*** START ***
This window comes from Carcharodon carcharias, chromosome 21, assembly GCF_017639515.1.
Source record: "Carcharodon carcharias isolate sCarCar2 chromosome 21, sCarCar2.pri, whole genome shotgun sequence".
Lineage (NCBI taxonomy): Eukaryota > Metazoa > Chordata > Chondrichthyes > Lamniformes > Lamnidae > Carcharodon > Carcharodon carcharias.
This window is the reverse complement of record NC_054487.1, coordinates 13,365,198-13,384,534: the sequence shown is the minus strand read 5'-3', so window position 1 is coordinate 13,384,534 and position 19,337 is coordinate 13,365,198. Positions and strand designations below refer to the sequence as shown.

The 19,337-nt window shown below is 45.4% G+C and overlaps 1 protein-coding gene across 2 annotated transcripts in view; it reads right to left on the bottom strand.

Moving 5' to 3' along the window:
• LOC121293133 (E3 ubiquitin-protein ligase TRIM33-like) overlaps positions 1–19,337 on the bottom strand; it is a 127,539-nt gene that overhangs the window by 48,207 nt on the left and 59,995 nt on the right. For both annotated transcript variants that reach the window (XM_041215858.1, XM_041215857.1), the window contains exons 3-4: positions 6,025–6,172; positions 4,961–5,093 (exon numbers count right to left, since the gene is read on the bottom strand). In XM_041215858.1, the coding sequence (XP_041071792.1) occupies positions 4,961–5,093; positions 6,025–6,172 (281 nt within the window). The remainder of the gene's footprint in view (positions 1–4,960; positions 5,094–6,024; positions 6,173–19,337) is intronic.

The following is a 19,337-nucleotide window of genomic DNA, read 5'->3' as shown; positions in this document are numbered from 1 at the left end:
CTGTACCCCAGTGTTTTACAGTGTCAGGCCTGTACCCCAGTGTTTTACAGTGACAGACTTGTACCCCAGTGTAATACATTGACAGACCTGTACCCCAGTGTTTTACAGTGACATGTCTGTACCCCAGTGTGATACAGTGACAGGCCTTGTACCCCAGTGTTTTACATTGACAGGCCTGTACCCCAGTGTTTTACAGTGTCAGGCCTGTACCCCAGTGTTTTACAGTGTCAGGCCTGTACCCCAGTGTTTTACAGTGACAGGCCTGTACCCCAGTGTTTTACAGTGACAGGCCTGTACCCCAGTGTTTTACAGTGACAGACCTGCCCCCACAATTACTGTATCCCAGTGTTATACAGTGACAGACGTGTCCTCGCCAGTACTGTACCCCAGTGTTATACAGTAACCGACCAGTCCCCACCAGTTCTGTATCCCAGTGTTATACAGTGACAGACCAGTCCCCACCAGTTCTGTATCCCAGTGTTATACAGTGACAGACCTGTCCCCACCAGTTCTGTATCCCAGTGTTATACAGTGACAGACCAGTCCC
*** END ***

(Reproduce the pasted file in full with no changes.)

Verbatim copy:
This window comes from Carcharodon carcharias, chromosome 21, assembly GCF_017639515.1.
Source record: "Carcharodon carcharias isolate sCarCar2 chromosome 21, sCarCar2.pri, whole genome shotgun sequence".
Lineage (NCBI taxonomy): Eukaryota > Metazoa > Chordata > Chondrichthyes > Lamniformes > Lamnidae > Carcharodon > Carcharodon carcharias.
This window is the reverse complement of record NC_054487.1, coordinates 13,365,198-13,384,534: the sequence shown is the minus strand read 5'-3', so window position 1 is coordinate 13,384,534 and position 19,337 is coordinate 13,365,198. Positions and strand designations below refer to the sequence as shown.

The 19,337-nt window shown below is 45.4% G+C and overlaps 1 protein-coding gene across 2 annotated transcripts in view; it reads right to left on the bottom strand.

Moving 5' to 3' along the window:
• LOC121293133 (E3 ubiquitin-protein ligase TRIM33-like) overlaps positions 1–19,337 on the bottom strand; it is a 127,539-nt gene that overhangs the window by 48,207 nt on the left and 59,995 nt on the right. For both annotated transcript variants that reach the window (XM_041215858.1, XM_041215857.1), the window contains exons 3-4: positions 6,025–6,172; positions 4,961–5,093 (exon numbers count right to left, since the gene is read on the bottom strand). In XM_041215858.1, the coding sequence (XP_041071792.1) occupies positions 4,961–5,093; positions 6,025–6,172 (281 nt within the window). The remainder of the gene's footprint in view (positions 1–4,960; positions 5,094–6,024; positions 6,173–19,337) is intronic.

The following is a 19,337-nucleotide window of genomic DNA, read 5'->3' as shown; positions in this document are numbered from 1 at the left end:
CTGTACCCCAGTGTTTTACAGTGTCAGGCCTGTACCCCAGTGTTTTACAGTGACAGACTTGTACCCCAGTGTAATACATTGACAGACCTGTACCCCAGTGTTTTACAGTGACATGTCTGTACCCCAGTGTGATACAGTGACAGGCCTTGTACCCCAGTGTTTTACATTGACAGGCCTGTACCCCAGTGTTTTACAGTGTCAGGCCTGTACCCCAGTGTTTTACAGTGTCAGGCCTGTACCCCAGTGTTTTACAGTGACAGGCCTGTACCCCAGTGTTTTACAGTGACAGGCCTGTACCCCAGTGTTTTACAGTGACAGACCTGCCCCCACAATTACTGTATCCCAGTGTTATACAGTGACAGACGTGTCCTCGCCAGTACTGTACCCCAGTGTTATACAGTAACCGACCAGTCCCCACCAGTTCTGTATCCCAGTGTTATACAGTGACAGACCAGTCCCCACCAGTTCTGTATCCCAGTGTTATACAGTGACAGACCTGTCCCCACCAGTTCTGTATCCCAGTGTTATACAGTGACAGACCAGTCCC